By Christine Frezza
Camelot! The sound of that word evokes in many Americans an instant remembrance of the opening notes of the musical’s title song, coupled with a poignant feeling of loss for what was once a golden time in America.
Two weeks after President John F. Kennedy’s assassination, author Theodore White was told by his widow, Jacqueline: “At night before we’d go to sleep, Jack liked to play some records; and the song he loved the most came at the end of this record. The lines he loved to hear were: ‘Don’t let it be forgot, that once there was a spot, for one brief shining moment that was known as Camelot’. . . there’ll be great presidents again. . . but there’ll never be another Camelot. . . . This was Camelot. . . . Let’s not forget.” (Life, Dec. 6, 1963). This sense of innocence lost and hope blighted is echoed in the musical’s story.
Camelot is based on T.H. White’s novel, The Once and Future King, and focuses on the love triangle of King Arthur, Queen Guenevere, and Sir Lancelot, one of Arthur’s greatest and most trusted Knights of the Round Table. Since all three principals are equally appealing, this limitation of storyline has a bittersweet effect. Indeed, the evil of Mordred and the loss of Arthur’s kingdom seem merely to support this doomed love story.
Lerner and Loewe’s final success (after Brigadoon, Paint Your Wagon, My Fair Lady, and Gigi) opened at the Majestic Theatre in December 1960 and ran for three years, finally closing in January 1963 after 873 performances. Directed by Moss Hart, it starred Richard Burton as King Arthur, Julie Andrews as Guenevere, and Robert Goulet as Lancelot.
A glorious example of the “non-spectacle” musical, Camelot’s historically accurate costumes and simple sets allow the audience to concentrate on all the emotion poured into the songs and the characterizations. More than the love story played out, Camelot is an appealing symbol of hope, of truth, and of loyalty to another above self. In Deconstructing Harold Hill, Scott Miller tells us: “Alan Jay Lerner wrote that at its core it contains the aspirations of mankind, and despite its shortcomings, that’s [italics Miller’s] what keeps the show from crumbling” ([Heinemann Publishing: Portsmouth, New Hampshire, 2000], 2).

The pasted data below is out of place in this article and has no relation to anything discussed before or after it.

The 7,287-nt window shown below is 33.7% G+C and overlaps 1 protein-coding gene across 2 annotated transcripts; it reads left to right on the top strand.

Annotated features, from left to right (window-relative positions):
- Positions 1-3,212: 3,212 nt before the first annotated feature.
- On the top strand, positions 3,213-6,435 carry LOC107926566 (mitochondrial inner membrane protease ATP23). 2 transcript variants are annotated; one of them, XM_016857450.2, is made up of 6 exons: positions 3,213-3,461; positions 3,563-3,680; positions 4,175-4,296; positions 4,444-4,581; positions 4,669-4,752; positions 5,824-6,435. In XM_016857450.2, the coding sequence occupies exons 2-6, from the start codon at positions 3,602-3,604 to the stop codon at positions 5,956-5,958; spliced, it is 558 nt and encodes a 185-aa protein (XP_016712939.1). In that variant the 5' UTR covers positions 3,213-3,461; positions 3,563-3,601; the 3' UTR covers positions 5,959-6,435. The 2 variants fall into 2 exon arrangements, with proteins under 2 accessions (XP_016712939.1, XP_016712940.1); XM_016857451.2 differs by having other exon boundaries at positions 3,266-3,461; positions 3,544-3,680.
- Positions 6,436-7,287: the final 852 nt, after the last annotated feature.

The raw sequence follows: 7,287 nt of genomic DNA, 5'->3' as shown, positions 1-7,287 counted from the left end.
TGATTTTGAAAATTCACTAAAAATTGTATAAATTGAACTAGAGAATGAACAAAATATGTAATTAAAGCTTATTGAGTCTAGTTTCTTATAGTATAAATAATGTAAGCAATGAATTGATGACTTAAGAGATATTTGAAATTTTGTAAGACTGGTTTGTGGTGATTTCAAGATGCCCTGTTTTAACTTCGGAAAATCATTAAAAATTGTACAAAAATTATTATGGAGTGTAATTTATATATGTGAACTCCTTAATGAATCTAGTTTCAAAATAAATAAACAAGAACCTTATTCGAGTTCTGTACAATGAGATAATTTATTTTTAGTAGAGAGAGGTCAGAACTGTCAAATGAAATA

Miller finds fault with the play’s structure: “Act I seems to be almost a romantic comedy. . . . Act II seems to be a reality-based romantic tragedy” (3), but I think that this structure is why audiences make such a link between the musical and the Kennedy years, from sunshine to rain, laughter to tears-as the musical changed, so changed the nation, a case of life imitating art.
What is miraculous about Camelot, other than its otherworldly foreshadowing of national tragedy, is its powerful romantic spirit. Echoing the popularity of the Arthurian legend, Loewe’s melodies are lush, smooth, with the full warmth and fruition of summer, a definite evolution of style from the sprightly, playful, and elegant world of My Fair Lady. Lerner’s characters as cast are the same age as Eliza, Higgins, and Freddy Eynsford Hill. (However, critics point out that, despite the original casting of Burton and Andrews, the real Arthur was twenty-five and Guenevere seventeen when they met, and by the events of Act Two, the principals would be only five years older). However, the tragic events of Act Two age the three beyond this chronology, aided by the effects of the triangle on the Round Table and on England itself.
These principals are not living up to society: this is a king, a queen, a knight-medieval society is living up to them. Their actions reverberate throughout the play-no one is left untouched. In Act Two, Arthur, Guenevere, and Lancelot are free to express all the passion they possess-without consequence or disapproval, and the musical numbers support this freedom of spirit. We hear Camelot mature from “I Wonder What the King Is Doing Tonight” and “Simple Joys of Maidenhood” to love triumphant in “It’s May” and “You May Take Me to the Fair.” In contrast, Act Two’s music, when triumph turns to tragedy, is not the wistful world of My Fair Lady’s “The Street Where You Live” and “I’ve Grown Accustomed to Her Face” but instead the full-blown anguish of “How to Handle a Woman” and “If Ever I Would Leave You.”
In this period, American tragedies always insist on a hopeful ending, and Camelot has several. Guenevere is sentenced to be burned at the stake for loving someone other than the king; of course, Arthur has difficulty giving the order for her execution; of course Lancelot tries to rescue her. And of course, when Arthur is at his lowest-Round Table destroyed, country, best friend, and Queen lost-a young boy arrives to continue the story. Arthur gives Tom the sword Excalibur and sings him the title song, echoed by an unseen chorus. Though all has been lost, the future will have its own shining moments.